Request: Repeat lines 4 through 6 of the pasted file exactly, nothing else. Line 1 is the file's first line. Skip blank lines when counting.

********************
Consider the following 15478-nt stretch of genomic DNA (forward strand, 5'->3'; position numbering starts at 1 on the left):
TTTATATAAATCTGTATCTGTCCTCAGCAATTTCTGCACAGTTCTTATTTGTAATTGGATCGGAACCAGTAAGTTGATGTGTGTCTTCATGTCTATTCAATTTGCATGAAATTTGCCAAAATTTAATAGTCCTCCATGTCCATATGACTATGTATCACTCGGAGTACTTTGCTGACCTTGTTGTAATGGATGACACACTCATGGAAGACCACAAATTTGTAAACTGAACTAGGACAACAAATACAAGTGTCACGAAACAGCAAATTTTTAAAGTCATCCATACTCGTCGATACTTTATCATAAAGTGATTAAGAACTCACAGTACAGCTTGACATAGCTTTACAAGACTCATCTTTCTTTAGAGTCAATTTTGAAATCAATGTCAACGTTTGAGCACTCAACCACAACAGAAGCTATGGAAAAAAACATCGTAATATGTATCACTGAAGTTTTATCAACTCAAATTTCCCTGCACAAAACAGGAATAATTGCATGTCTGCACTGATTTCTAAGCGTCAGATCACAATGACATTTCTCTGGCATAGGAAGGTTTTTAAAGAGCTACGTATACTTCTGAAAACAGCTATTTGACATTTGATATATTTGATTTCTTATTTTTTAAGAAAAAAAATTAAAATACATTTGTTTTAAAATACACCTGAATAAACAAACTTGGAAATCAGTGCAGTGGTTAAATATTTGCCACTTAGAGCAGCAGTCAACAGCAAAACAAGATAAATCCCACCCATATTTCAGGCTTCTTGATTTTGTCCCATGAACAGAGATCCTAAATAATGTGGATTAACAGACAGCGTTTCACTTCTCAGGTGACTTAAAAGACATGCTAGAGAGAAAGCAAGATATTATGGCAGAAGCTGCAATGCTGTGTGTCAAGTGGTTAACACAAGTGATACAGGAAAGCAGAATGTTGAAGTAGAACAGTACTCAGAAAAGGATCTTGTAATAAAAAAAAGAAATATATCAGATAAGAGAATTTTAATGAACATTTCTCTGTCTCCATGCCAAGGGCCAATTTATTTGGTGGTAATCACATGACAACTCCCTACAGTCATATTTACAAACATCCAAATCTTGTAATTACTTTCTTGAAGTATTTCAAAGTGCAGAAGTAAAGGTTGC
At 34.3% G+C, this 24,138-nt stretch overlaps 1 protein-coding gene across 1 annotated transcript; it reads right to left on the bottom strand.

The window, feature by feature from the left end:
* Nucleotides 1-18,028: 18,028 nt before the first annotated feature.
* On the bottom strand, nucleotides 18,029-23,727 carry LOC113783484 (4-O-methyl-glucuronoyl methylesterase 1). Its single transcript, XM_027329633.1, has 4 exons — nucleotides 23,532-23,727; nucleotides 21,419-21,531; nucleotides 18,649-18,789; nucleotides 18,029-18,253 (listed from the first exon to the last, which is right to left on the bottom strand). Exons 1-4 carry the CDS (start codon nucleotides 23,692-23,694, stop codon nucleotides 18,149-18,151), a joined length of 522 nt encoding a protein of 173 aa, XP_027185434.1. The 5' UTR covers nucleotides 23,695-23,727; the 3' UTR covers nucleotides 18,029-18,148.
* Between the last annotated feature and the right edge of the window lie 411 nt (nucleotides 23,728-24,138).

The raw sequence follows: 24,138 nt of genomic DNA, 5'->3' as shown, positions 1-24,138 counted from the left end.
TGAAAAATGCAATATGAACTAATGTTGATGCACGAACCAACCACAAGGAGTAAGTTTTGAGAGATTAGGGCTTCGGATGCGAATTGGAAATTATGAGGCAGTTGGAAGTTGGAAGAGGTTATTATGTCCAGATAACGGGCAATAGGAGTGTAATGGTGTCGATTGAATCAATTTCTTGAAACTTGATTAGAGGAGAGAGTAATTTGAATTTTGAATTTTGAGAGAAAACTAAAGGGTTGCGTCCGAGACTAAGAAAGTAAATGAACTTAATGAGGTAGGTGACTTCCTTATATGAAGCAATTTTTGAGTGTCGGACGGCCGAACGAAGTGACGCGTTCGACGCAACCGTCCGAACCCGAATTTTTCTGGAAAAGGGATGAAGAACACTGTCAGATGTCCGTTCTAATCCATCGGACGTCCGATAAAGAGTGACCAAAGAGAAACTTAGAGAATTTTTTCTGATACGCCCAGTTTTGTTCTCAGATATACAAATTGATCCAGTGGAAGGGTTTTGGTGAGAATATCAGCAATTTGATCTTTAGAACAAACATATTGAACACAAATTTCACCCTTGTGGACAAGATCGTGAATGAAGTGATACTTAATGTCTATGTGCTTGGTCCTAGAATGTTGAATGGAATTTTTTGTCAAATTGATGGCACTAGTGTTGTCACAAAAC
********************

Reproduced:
The window, feature by feature from the left end:
* Nucleotides 1-18,028: 18,028 nt before the first annotated feature.
* On the bottom strand, nucleotides 18,029-23,727 carry LOC113783484 (4-O-methyl-glucuronoyl methylesterase 1). Its single transcript, XM_027329633.1, has 4 exons — nucleotides 23,532-23,727; nucleotides 21,419-21,531; nucleotides 18,649-18,789; nucleotides 18,029-18,253 (listed from the first exon to the last, which is right to left on the bottom strand). Exons 1-4 carry the CDS (start codon nucleotides 23,692-23,694, stop codon nucleotides 18,149-18,151), a joined length of 522 nt encoding a protein of 173 aa, XP_027185434.1. The 5' UTR covers nucleotides 23,695-23,727; the 3' UTR covers nucleotides 18,029-18,148.